There are well-established average ROI benchmarks for media channels. Surprisingly they don’t differ much by product. Any experienced practitioner in the measurement business will tell you that the best-performing medium for this or that category is X and the worst is Y. Measurement guys like us are inherently media neutral. We don’t have an axe to grind against one particular medium, or a penchant for another. Unless your measurement guys are a part of your planning/buying agency (please change that!), they will give you objective advice based on the best measurements they know how to make. And these measurements will show that some media performs better for you than others. In the FMCG/CPG sector, TV is by far the best-performing medium. I don’t know exactly why. You’re not in a shop when you’re watching telly, but it nearly always comes through as the best medium, far too often to be ascribed to ‘flaws with the technique’. I could hazard a reason, something to do with a richer, more emotional experience that often catches people when they’re in the receptivity zone after a long day, but it would only be my guess. Use the media that work best for you. Should you use them in combination? If you can, that’s probably a good thing to do.
A section on medium wouldn’t be complete without reference to social media strategy. It’s evolving fast, but, for what it’s worth, our take is that there isn’t such a thing as social media strategy. There is only media strategy, which is designed to deliver your communications objectives. Plan and integrate any social media in the same way you would any other medium…what it will do for us, why we are considering it, how we should best do it, and so on. Regard with just scepticism any agency-led paeans to today’s gods of social media. It’s quite likely that the science of tomorrow will tear down their altars.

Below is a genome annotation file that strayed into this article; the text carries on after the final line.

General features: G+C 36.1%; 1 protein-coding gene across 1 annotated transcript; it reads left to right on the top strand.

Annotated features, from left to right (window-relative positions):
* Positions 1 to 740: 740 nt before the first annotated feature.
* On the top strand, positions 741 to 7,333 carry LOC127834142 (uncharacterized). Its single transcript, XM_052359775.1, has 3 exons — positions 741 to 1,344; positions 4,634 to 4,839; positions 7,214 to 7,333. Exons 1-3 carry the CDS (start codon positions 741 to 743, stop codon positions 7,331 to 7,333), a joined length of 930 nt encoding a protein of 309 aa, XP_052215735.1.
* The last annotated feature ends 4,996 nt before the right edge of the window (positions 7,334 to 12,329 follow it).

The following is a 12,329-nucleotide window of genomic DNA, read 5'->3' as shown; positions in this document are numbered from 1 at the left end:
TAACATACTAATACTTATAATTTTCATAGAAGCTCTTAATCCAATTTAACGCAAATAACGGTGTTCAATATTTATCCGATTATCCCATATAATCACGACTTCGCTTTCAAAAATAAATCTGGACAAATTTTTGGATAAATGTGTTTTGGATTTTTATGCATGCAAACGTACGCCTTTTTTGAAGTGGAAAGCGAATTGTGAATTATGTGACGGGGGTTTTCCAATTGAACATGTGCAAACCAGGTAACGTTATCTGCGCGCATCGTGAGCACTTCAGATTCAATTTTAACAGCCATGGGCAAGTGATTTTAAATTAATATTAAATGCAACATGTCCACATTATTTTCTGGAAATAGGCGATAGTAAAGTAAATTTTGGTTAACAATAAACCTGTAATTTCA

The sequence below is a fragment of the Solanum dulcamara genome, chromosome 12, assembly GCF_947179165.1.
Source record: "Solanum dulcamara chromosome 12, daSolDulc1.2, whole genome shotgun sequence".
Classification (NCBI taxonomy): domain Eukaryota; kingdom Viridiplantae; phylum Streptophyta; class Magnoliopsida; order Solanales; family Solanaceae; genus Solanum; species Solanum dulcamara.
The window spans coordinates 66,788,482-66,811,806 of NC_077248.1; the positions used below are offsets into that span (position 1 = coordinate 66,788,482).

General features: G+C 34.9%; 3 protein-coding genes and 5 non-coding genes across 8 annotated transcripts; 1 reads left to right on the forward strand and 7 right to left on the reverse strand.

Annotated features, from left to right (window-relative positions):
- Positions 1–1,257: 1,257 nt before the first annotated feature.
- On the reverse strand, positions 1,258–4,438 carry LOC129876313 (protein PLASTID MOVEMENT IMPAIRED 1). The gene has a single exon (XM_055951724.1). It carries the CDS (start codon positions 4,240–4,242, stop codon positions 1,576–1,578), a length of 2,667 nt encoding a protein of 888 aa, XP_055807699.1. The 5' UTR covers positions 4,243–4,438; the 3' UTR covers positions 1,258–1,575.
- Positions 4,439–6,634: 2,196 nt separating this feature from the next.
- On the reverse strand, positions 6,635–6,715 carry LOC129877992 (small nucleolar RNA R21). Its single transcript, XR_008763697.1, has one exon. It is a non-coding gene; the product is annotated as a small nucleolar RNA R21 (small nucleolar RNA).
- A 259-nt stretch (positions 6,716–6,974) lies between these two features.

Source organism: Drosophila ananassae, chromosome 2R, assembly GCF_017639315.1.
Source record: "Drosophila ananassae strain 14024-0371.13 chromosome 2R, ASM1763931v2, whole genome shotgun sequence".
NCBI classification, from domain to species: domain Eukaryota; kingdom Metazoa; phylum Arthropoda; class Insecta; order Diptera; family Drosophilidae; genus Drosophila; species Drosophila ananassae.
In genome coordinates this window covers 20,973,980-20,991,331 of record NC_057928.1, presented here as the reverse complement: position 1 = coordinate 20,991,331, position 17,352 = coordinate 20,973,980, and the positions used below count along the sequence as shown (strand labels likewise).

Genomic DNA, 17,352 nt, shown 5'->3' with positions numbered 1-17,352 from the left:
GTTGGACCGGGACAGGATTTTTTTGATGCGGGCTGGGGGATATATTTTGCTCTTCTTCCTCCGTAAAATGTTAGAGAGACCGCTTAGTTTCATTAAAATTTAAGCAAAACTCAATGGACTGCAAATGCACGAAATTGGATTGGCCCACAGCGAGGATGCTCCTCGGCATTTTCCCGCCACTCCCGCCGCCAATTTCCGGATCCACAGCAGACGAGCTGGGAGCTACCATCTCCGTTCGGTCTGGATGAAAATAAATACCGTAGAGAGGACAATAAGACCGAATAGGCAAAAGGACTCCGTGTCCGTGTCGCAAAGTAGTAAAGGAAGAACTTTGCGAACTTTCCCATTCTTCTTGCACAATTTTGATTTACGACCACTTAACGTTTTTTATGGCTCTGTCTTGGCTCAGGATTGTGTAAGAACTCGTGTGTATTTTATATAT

Advertise when you have strong positive sales seasonality and strong negative media cost seasonality. The simple expedient of flighting your campaign to best-fit your sales/cost profile can add as much as 20% to your ROI. Time the campaign to air in a cheap period with the tail (the period immediately after the campaign, also known as the ‘adstock’) carrying over into more expensive ones.
Watch out for phasing media with other activities. Again, our experience is that synergies between multiple sales drivers can be rather small. And if you’re a FMCG brand, and you align your media with your promotions, your promotions will be subsidising all those extra units that your media is helping to sell, which will damage your media ROI. It can also be exceedingly painful to get your promotional slots to align with your media. On the other hand, you may need to do it to prevent your close competitors stealing your incremental footfall with a cheeky in-store offer. It’s a judgement call that depends as much on category structure and competitive strategy as it does on pure ROI considerations.
If you’re looking for better ROI, don’t forget to look at what other brands you have in your portfolio. Maybe some of your brands inherently respond better to media. By juggling budgets across your portfolio and investing more heavily where you have the best returns you can improve overall ROI with the same budget. We’ve helped clients optimise their portfolio investment to do exactly this.
As a company that places a good deal of emphasis on People and Process as well as Insight, we have something to say about the procedural aspects of creating great ROI. Sometimes a spectacular award-winning campaign with a C-Suite ROI will rise out of chaos, but by and large it won’t happen. Don’t make your advertising fight against your culture to succeed. Make your culture work for you.
Clarity is the key. Be very clear about your objectives and how your campaign will help you achieve them. If you can’t articulate a purpose, then you shouldn’t expect to achieve it. Lay it out, invite comment, criticism, builds and challenges and you might just make a better campaign.
We can’t miss the opportunity to deliver a quick plug for what we do: marketing analytics matter. Good analytics won’t produce great campaigns, but they will provide you with direction, the correction you need to get on course, or the proof you need to stay there.